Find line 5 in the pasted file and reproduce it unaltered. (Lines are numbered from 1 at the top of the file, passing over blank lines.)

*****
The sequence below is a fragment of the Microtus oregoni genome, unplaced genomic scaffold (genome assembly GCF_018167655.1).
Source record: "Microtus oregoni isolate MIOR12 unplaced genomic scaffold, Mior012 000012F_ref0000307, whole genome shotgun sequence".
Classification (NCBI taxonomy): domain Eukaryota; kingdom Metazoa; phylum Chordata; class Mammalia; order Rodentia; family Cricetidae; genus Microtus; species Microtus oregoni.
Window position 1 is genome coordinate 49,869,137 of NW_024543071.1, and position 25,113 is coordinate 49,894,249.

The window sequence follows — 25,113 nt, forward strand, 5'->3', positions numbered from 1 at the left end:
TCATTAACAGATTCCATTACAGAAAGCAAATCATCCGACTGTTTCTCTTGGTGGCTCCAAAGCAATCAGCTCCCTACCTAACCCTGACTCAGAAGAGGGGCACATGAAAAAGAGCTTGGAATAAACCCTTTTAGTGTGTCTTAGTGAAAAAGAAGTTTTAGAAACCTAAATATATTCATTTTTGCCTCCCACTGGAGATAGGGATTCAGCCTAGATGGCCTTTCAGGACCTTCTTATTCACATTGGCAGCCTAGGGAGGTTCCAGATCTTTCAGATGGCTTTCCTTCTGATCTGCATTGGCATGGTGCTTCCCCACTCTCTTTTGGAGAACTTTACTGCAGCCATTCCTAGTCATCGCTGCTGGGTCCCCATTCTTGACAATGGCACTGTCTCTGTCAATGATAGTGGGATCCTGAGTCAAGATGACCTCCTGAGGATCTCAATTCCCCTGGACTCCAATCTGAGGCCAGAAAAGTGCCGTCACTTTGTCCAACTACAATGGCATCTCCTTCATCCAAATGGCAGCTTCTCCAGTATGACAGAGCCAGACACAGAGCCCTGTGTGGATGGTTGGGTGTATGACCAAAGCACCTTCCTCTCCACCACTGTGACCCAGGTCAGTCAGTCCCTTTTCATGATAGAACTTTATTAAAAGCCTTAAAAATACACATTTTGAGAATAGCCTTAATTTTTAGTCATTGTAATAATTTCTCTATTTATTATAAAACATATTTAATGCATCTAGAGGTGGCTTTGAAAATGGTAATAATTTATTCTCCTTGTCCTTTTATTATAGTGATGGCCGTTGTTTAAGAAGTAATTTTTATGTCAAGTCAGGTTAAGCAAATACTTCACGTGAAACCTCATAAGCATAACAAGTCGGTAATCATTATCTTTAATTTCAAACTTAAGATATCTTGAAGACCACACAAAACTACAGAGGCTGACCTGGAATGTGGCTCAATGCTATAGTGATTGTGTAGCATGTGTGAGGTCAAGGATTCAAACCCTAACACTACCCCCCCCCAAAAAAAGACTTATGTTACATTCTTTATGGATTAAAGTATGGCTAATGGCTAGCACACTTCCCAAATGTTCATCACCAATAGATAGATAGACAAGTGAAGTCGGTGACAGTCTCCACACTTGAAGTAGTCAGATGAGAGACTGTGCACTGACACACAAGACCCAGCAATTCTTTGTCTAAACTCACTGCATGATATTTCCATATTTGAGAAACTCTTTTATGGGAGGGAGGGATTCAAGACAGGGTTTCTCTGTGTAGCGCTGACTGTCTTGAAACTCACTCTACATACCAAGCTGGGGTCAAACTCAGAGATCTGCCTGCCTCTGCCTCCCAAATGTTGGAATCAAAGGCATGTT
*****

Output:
The window sequence follows — 25,113 nt, forward strand, 5'->3', positions numbered from 1 at the left end: